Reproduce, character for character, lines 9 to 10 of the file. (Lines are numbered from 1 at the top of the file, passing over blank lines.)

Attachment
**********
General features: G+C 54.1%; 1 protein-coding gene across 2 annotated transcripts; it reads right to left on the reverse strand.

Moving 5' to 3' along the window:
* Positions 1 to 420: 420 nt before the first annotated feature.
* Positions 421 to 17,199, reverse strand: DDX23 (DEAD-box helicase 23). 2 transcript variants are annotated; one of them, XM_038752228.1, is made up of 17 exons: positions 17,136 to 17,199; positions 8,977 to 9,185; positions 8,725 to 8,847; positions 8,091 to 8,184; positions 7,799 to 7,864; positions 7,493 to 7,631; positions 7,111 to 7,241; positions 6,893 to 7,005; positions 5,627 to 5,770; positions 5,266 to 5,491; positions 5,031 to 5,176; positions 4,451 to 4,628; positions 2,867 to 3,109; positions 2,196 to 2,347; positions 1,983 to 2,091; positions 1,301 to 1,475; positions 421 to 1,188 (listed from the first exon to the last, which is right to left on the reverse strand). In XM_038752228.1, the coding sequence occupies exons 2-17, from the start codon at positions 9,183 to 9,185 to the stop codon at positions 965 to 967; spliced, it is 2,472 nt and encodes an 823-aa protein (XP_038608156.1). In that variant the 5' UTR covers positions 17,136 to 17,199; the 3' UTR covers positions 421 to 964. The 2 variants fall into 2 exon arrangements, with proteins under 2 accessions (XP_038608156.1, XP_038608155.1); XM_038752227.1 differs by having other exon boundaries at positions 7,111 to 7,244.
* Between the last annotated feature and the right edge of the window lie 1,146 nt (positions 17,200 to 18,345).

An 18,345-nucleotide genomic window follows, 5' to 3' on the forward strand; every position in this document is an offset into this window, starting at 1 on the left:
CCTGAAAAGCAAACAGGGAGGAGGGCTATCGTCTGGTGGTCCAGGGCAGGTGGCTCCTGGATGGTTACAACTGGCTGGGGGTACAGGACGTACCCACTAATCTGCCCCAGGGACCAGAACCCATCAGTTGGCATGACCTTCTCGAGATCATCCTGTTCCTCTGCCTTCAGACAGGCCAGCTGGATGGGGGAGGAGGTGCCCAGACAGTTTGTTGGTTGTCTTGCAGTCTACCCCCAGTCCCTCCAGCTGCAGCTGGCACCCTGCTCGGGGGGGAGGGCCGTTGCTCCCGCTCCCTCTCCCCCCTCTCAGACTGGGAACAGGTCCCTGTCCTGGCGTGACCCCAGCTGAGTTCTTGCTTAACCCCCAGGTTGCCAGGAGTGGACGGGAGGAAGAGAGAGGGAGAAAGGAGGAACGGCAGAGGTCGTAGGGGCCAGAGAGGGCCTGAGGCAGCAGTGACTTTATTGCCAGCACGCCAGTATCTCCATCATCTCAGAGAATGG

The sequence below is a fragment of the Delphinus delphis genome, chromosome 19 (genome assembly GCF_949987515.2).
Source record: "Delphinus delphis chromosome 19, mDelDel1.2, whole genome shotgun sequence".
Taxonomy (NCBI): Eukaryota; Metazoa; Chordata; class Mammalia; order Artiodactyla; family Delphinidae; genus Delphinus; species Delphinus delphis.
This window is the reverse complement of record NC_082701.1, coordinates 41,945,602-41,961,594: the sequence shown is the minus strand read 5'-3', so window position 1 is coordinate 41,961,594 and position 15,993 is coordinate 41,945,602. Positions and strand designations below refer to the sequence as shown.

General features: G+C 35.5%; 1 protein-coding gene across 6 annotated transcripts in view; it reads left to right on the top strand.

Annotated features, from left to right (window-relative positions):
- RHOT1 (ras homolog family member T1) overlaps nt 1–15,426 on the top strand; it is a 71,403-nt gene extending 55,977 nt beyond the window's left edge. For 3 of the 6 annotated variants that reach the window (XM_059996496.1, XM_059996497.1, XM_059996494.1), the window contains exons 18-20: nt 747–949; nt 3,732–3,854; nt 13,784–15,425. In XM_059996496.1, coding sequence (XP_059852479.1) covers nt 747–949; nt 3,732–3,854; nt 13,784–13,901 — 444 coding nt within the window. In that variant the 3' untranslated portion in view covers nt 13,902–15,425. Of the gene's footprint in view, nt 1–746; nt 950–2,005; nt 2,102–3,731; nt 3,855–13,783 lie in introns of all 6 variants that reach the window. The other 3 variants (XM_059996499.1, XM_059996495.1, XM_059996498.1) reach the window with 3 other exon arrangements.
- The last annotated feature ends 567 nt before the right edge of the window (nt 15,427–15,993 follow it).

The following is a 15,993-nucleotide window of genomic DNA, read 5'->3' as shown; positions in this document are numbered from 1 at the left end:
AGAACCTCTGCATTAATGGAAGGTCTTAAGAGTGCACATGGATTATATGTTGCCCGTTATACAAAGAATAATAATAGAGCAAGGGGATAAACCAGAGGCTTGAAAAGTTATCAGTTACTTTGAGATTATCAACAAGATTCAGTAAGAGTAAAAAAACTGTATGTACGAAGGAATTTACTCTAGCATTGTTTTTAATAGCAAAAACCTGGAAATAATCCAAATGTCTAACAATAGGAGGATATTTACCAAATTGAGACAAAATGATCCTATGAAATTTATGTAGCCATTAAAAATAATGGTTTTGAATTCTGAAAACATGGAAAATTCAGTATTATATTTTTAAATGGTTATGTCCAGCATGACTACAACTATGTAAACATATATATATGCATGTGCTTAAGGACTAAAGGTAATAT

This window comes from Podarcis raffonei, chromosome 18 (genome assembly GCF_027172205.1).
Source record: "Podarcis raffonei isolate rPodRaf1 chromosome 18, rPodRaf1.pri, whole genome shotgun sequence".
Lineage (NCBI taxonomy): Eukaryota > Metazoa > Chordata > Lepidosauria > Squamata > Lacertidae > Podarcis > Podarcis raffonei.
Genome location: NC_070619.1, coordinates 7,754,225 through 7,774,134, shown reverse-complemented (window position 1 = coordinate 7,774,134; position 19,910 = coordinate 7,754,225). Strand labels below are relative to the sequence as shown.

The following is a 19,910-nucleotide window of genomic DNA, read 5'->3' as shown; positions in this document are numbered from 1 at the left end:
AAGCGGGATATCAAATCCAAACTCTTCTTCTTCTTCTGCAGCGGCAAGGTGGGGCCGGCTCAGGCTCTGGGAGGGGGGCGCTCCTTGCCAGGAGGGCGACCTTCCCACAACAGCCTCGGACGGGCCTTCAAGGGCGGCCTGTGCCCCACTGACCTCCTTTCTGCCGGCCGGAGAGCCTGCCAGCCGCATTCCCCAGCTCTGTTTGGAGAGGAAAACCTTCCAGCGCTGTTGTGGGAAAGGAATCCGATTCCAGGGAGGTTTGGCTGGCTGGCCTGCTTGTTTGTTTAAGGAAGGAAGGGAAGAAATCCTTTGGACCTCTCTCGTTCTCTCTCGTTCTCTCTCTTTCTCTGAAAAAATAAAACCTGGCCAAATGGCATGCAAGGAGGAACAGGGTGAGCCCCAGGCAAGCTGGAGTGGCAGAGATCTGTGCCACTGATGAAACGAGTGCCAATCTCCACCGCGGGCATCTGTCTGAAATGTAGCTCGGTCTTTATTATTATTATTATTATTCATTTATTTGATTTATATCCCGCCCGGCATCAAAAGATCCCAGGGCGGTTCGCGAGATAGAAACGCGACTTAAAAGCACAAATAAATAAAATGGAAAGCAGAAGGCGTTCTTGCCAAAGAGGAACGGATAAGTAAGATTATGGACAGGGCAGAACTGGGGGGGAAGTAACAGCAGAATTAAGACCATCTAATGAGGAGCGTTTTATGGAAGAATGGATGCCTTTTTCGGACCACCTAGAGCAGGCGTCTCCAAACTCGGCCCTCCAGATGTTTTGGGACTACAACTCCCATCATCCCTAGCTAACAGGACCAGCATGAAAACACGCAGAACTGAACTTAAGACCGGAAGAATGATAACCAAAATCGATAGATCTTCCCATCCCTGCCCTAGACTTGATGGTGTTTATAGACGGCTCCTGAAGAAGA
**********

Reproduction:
Source record: "Delphinus delphis chromosome 19, mDelDel1.2, whole genome shotgun sequence".
Taxonomy (NCBI): Eukaryota; Metazoa; Chordata; class Mammalia; order Artiodactyla; family Delphinidae; genus Delphinus; species Delphinus delphis.